Node.js

Node.js (also known as “Node”) is a platform for developing and running applications with JavaScript. You can install a Node.js application with the control panel.

Note

If you are working with a Node.js application during an SSH session, then you may find it easier to add the application’s bin directory to your PATH environment variable. Otherwise, you must use full paths to node, npm, and other executables for the application.

To add a Node.js application’s bin directory to your PATH environment variable:

  1. Switch to your Node.js application’s directory. Enter cd $HOME/webapps/nodejs_app/, where nodejs_app is the name of your Node.js application as it appears on the control panel, and press Enter.
  2. Add the application’s bin directory to your PATH environment variable. Enter export PATH=$PWD/bin/:$PATH and press Enter.

For the remainder of the SSH session, you can run your application’s executables without entering a full path.

Starting and Stopping Node.js

To start or stop a Node.js application:

  1. Open an SSH session to your account.
  2. Run the start or stop script:
    • To start the Node.js application, enter $HOME/nodejs_app/bin/start, where nodejs_app is the name of your Node.js application as it appears on the control panel, and press Enter.
    • To stop the Node.js application, enter $HOME/nodejs_app/bin/stop, where nodejs_app is the name of your Node.js application as it appears on the control panel, and press Enter.

Note

Node.js applications are created with a cron job that starts the Node.js application every twenty minutes, if it’s not already running. If you do not want the Node.js application to restarted eventually, then you must modify your crontab. For more about cron, see Scheduling Tasks with Cron.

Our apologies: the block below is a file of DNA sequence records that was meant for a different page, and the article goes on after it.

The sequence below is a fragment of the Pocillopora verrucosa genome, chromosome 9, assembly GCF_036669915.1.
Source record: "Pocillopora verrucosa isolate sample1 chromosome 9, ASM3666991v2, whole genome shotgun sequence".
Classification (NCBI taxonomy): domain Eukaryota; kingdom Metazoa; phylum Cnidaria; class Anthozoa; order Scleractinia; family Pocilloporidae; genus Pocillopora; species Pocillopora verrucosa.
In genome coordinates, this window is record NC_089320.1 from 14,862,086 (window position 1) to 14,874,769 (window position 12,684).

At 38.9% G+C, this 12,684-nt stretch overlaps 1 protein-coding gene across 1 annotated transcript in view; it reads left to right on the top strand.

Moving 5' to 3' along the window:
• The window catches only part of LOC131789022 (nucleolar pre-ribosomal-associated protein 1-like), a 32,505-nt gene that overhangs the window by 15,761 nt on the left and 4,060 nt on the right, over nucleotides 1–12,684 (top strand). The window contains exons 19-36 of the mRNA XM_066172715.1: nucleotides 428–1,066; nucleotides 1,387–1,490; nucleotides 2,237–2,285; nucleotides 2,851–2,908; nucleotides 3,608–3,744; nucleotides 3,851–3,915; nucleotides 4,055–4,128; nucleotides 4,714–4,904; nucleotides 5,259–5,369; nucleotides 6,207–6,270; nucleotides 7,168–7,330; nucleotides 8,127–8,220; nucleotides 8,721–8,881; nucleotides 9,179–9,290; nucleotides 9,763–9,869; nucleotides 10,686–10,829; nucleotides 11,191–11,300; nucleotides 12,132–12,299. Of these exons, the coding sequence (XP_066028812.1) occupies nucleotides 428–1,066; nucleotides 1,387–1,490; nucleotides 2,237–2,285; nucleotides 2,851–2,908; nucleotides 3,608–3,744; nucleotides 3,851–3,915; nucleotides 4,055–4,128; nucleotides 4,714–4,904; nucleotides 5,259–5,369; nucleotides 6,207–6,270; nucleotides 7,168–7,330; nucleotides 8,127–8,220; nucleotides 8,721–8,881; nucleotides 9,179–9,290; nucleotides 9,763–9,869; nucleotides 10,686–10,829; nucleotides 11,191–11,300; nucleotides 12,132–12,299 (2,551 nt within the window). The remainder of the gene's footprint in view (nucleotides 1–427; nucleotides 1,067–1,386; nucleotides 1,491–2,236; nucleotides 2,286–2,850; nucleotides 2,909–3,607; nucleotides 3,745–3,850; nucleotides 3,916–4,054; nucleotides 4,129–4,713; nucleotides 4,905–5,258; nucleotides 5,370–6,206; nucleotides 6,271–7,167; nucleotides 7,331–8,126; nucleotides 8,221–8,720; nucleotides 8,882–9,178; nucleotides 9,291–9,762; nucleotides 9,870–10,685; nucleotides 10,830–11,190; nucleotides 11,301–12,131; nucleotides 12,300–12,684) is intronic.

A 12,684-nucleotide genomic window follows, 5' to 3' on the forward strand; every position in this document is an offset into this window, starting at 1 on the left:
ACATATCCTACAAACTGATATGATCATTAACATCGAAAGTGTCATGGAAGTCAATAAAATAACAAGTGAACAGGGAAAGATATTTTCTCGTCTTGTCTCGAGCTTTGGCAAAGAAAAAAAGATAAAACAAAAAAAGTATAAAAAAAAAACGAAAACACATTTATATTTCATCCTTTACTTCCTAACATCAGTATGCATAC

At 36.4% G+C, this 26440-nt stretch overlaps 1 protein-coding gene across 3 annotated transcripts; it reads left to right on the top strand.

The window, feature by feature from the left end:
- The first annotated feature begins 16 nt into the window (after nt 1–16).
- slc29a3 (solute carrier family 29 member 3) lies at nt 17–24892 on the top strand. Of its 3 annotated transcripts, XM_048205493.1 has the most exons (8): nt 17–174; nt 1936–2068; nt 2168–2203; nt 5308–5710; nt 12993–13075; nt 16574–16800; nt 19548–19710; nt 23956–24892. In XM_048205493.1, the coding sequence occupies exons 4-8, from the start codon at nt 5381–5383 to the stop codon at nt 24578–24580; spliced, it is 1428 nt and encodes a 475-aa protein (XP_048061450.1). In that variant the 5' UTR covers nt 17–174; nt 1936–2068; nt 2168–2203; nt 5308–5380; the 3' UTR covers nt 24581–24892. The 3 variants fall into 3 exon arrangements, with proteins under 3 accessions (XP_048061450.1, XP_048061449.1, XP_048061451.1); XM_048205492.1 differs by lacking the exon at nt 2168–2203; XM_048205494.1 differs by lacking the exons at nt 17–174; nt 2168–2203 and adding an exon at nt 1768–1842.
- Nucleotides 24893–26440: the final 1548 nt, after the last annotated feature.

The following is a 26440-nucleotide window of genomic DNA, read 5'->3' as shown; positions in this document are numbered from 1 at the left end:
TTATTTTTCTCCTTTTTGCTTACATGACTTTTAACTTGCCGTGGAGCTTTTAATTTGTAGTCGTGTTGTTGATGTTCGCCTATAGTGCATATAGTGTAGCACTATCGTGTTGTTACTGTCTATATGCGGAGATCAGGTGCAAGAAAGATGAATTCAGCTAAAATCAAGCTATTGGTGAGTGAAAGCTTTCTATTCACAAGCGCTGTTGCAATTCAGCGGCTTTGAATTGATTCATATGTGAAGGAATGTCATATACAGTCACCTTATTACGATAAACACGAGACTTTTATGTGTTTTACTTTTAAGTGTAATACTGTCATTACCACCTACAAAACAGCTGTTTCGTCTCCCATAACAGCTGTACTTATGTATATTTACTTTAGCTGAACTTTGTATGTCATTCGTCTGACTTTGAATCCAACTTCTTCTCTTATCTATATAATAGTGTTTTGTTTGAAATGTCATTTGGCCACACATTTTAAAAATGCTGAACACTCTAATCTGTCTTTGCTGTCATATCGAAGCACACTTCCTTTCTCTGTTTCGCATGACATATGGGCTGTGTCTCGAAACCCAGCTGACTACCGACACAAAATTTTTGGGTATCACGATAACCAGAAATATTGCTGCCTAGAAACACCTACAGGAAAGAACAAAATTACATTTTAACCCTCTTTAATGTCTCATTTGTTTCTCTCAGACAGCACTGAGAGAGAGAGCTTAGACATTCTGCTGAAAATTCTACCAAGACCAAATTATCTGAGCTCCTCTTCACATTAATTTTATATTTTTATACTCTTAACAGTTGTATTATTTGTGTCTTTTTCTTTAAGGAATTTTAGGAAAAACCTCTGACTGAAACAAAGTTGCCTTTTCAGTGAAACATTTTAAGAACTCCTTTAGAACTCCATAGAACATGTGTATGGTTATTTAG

Installing Packages with npm

npm is the Node.js package management tool. To install a package with npm:

  1. Open an SSH session to your account.

  2. Switch to your Node.js application’s directory. Enter cd $HOME/webapps/nodejs_app/, where nodejs_app is the name of your Node.js application as it appears on the control panel, and press Enter.

  3. Add the application’s bin directory to your PATH environment variable. Enter export PATH=$PWD/bin/:$PATH and press Enter.

  4. Enter npm install -g package, where package is the name of the package to be installed, and press Enter.

    Note

    npm can install packages for the current directory (in ./node_modules/), or for the entire Node.js application (in ~/webapps/nodejs_app/lib/node_modules/). This step assumes packages should be made available to all Node.js programs used with the current application. To install the module for the current directory only, omit the -g flag before running the command.

The package is installed.

Upgrading Node.js

You can use n, a Node.js version manager, to upgrade a Node.js application to a newer version of Node.js. To upgrade a Node.js application to the latest stable version of Node.js:

  1. Open an SSH session to your account.

  2. Switch to your Node.js application’s directory. Enter cd $HOME/webapps/nodejs_app/, where nodejs_app is the name of your Node.js application as it appears on the control panel, and press Enter.

  3. Add the application’s bin directory to your PATH environment variable. Enter export PATH=$PWD/bin/:$PATH and press Enter.

  4. Enter npm cache clean -f and press Enter.

  5. Install the Node.js version manager. Enter npm install -g n and press Enter.

  6. Upgrade Node.js. Enter N_PREFIX=$PWD n stable and press Enter.

    Alternatively, you can substitute stable with a version number, like 4.2.2, to install a specific version of Node.js.

The version of Node.js you selected is installed. To confirm your current version of Node.js, enter node --version and press Enter.


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